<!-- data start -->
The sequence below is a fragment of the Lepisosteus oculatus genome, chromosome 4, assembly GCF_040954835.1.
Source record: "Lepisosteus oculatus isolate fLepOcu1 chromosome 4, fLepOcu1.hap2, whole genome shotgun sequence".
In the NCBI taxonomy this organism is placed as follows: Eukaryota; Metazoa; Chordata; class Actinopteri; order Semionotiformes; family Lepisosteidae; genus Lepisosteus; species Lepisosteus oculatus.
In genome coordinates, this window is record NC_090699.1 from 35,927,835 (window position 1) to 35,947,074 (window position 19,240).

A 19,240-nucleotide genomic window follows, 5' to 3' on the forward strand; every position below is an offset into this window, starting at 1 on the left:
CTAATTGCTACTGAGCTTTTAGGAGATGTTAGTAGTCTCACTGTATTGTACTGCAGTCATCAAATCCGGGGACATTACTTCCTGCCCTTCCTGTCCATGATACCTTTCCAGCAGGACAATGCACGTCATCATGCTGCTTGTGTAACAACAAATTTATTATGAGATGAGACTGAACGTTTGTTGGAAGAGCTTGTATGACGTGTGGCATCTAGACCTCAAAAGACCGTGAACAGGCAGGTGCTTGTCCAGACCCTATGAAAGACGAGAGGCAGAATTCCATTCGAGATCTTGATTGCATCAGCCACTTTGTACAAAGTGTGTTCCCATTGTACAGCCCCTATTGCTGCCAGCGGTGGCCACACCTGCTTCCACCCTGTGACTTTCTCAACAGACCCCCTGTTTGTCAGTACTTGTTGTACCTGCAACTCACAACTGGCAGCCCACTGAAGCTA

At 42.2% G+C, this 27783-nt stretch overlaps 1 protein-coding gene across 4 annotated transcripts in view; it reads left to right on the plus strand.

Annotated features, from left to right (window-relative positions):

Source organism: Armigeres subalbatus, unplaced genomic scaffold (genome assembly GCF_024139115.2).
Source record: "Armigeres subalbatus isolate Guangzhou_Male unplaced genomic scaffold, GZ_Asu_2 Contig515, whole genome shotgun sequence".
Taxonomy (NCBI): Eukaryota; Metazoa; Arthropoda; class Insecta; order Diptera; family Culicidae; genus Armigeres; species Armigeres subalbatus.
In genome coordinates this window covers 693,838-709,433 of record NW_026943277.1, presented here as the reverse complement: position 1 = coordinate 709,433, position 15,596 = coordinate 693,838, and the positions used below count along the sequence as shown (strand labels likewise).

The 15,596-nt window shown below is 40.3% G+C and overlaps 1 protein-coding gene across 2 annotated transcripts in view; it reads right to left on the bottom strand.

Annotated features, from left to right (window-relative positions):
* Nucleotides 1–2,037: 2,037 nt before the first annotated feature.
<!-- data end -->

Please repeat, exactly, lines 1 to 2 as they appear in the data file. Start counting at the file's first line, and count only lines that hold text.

The sequence below is a fragment of the Lepisosteus oculatus genome, chromosome 4, assembly GCF_040954835.1.
Source record: "Lepisosteus oculatus isolate fLepOcu1 chromosome 4, fLepOcu1.hap2, whole genome shotgun sequence".